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U.S. Statehood Health Care
U.S. Statehood Health Care, 1912-1945

The first children’s hospital predated Carrie Tingley Hospital by decades. Dr. Charles Lukens founded Children’s Home and Hospital on East Grand Ave. (now Dr. Martin Luther King Ave.) in 1915 to treat crippled children. The hospital was still operating in the 1930s.

In 1926 the railroad hospital got new quarters when Memorial Hospital was completed at Central and present I-25.

TB facilities were still busy before World War II. Southwest Presbyterian Sanitorium had expanded to include a large complex of buildings and continued to draw patients from around the country and even from Europe and Asia. The U.S. Indian Service built the Indian Sanitorium in 1934 for $500,000 and provided free treatment to Indian TB patients. In 1931 the Lutheran Church took over the operation of the privately operated Albuquerque Sanatorium, which had started in 1908.

The Sisters of Charity continued operating St. Joseph Sanitorium, but by 1927, Albuquerque’s population had reached 36,000, and the Sisters began building a new hospital to accommodate the growth. The $500,000 facility opened in 1930 with 152 beds, three operating rooms and dining rooms.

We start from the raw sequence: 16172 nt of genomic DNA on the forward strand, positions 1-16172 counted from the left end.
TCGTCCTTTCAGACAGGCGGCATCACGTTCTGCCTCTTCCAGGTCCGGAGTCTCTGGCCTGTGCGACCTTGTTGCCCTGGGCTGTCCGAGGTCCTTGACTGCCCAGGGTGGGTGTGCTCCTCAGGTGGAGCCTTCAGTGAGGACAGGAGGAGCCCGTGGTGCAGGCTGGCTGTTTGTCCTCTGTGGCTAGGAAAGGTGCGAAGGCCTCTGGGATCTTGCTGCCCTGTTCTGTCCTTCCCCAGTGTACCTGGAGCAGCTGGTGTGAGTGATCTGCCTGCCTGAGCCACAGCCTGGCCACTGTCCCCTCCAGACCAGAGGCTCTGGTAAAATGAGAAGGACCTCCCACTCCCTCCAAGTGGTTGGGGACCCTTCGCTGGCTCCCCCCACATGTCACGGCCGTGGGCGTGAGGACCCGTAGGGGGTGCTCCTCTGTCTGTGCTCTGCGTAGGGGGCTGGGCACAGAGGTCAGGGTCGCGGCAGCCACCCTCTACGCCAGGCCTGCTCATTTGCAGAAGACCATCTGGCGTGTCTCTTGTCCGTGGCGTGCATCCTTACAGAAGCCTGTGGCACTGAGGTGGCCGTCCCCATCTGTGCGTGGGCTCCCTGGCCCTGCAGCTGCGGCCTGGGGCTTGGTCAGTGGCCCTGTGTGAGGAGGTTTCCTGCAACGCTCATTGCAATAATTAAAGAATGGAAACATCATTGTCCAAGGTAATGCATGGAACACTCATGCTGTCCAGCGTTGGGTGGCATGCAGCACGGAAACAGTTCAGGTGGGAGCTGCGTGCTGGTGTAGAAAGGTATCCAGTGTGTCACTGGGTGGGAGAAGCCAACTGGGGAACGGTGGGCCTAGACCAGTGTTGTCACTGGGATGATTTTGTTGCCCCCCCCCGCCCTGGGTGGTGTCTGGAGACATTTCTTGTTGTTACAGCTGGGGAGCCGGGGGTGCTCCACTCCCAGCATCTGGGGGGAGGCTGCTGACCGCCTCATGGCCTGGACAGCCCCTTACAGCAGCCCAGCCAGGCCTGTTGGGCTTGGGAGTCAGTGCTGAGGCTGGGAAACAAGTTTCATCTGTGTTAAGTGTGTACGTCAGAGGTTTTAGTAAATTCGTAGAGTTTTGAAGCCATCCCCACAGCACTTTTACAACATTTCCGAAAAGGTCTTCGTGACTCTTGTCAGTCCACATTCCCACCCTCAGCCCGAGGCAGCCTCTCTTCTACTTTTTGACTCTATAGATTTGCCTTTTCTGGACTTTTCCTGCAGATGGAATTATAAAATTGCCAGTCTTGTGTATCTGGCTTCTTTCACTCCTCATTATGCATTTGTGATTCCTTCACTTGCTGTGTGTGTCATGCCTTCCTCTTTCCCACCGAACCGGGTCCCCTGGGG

In the same period other new hospitals included the 30-bed Santa Fe Hospital at for railroad workers in 1926; the pueblo-style, 262-bed Veterans Administration Hospital, built in 1931 southeast of the city on 515 acres at a cost of $1.25 million; and the beautiful Art Deco Albuquerque Indian Hospital, which opened in 1936.

When new antibiotics reduced the threat of tuberculosis in the 1940s, some of Albuquerque’s sanitoria evolved as modern health-care facilities and others closed their doors.

Two recovering tuberculars would have a major impact on health care in Albuquerque. Dr. William Lovelace started his Albuquerque practice in 1916. Lovelace was intrigued with the Mayo Clinic and the concept of a multi-specialty clinic. In 1922 Edgar Lassetter, another doctor with tuberculosis, joined his practice, and they saw patients in a small office over a dry goods store on Central Ave. That year they founded Lovelace Clinic, which would grow into a multi-specialty practice based on the Mayo model. By 1940 they had 16 specialists.

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